Friday, 13 August 2010

CD Reviews (The Straits Times, August 2010)

MICHEL BÉROFF, Piano et al
EMI Classics 695590 2 (2 CDs)

The Russian iconoclast Sergei Prokofiev (1891-1953) composed a substantial volume of piano music, including nine Sonatas. The six most popular sonatas are included in this album. The first three combine his hallmark “toccata” style - driving motor-like rhythms – with angular melodies, and are short, flashy showpieces. The Sixth to Eighth Sonatas, composed during the Second World War, represent his mature best. The percussive tendencies remain, violence is heightened, but tinged with a certain bitterness. Veteran French pianist Michel Béroff is suitably brusque but idiomatic in five sonatas, while the young Russian-Israeli Boris Giltburg finds a softer edge for the paradoxically lyrical Eighth Sonata.

The fillers are Prokofiev’s delightful transcriptions from ballets Romeo & Juliet, with Navah Perlman (violinist Itzhak’s daughter) who is surprisingly low key, and Cinderella from the excellent Vladimir Ovchinikov. Four Études (Op.2) played by Roustem Saitkoulov, more sewing machine music and competition fodder, rounds up the interesting anthology.

Giuseppe Verdi Symphony & Chorus
Marco Armiliato, Conductor
Decca 478 1533

For the casual opera lover, verismo is almost synonymous with Puccini, whose characters Tosca, Mimi and Manon Lescaut lived true-to-life and often brutal scenarios. Soprano Renée Fleming’s gripping anthology introduces some of the lesser lights of verismo, including Leoncavallo, Mascagni, Catalani, Giordano, Cilea and Zandonai from the Giovane Scuola (Young School), whose heroines were no less sympathetic. Does anyone know Ruggero Leoncavallo’s now-forgotten La Bohème? Here are just 4 minutes from it, with Fleming portraying both Mimi and Musette with great relish.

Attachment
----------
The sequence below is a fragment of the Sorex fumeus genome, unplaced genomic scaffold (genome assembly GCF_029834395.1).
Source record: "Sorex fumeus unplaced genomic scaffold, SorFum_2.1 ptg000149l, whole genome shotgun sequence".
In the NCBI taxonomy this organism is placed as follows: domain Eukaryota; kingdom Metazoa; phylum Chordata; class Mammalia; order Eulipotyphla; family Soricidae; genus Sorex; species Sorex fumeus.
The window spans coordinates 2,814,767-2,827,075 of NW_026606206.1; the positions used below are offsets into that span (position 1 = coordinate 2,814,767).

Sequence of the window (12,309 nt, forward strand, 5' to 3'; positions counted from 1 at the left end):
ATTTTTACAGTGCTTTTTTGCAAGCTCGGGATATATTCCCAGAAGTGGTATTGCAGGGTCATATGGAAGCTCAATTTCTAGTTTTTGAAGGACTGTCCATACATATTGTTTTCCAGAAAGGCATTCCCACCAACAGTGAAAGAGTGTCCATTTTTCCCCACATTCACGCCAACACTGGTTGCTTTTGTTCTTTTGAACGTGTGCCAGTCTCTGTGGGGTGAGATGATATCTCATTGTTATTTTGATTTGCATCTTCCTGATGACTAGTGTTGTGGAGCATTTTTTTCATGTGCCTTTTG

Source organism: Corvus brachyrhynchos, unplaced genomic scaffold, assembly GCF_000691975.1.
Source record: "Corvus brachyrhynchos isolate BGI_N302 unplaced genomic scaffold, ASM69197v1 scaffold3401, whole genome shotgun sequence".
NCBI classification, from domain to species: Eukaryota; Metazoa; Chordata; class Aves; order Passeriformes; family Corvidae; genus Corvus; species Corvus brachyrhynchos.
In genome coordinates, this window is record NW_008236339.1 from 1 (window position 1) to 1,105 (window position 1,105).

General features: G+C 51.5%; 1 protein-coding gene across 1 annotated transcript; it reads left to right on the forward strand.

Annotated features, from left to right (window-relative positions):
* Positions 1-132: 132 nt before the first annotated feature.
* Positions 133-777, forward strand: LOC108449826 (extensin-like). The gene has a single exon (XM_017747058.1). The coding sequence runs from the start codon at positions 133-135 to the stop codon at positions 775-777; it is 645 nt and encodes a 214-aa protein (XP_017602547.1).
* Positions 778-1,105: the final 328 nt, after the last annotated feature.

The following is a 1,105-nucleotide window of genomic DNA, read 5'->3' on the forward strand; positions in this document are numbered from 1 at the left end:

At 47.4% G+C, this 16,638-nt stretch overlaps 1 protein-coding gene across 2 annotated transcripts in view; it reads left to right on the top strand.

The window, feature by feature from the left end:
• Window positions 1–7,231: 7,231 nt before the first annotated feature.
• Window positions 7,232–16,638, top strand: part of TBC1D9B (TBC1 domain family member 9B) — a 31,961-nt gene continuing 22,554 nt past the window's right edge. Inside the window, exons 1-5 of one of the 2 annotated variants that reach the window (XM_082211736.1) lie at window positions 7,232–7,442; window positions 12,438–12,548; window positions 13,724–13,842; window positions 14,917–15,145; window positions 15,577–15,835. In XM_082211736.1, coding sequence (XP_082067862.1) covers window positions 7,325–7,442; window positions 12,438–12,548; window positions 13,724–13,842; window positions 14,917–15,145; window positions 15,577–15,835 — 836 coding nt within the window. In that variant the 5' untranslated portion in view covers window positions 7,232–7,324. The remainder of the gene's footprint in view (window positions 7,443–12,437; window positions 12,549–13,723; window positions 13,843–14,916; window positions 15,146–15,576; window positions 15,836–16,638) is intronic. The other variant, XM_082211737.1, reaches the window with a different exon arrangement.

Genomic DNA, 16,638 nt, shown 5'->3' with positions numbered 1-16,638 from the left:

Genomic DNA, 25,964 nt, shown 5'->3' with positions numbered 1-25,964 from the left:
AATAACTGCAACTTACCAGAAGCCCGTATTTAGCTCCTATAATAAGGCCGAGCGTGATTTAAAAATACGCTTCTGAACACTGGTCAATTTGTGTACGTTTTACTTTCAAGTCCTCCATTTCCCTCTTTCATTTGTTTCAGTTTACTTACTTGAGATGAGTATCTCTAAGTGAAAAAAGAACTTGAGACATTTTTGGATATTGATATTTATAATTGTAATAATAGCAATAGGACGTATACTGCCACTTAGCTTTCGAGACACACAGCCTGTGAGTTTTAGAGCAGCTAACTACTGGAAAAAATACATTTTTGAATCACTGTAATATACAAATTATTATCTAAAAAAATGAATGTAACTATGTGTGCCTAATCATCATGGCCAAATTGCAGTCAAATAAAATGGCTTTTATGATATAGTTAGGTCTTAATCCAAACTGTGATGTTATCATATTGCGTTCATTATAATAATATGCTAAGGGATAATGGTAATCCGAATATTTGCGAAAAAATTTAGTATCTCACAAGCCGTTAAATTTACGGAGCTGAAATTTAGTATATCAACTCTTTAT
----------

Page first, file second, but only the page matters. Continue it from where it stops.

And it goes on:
Also from Leoncavallo is Zaza, which yields a touching 10-minute scena Angioletto, Il Tuo Nome, contrasting Fleming’s enormous range with a young child’s voice, spoken by Emma Latis. Riccardo Zandonai’s Conchita, also set in Spain, makes Bizet’s Carmen sound chaste by comparison. To these roles in this well-filled disc, Fleming invests an emotional energy that is invigorating, touched with sensitivity and sincerity. A must-listen.

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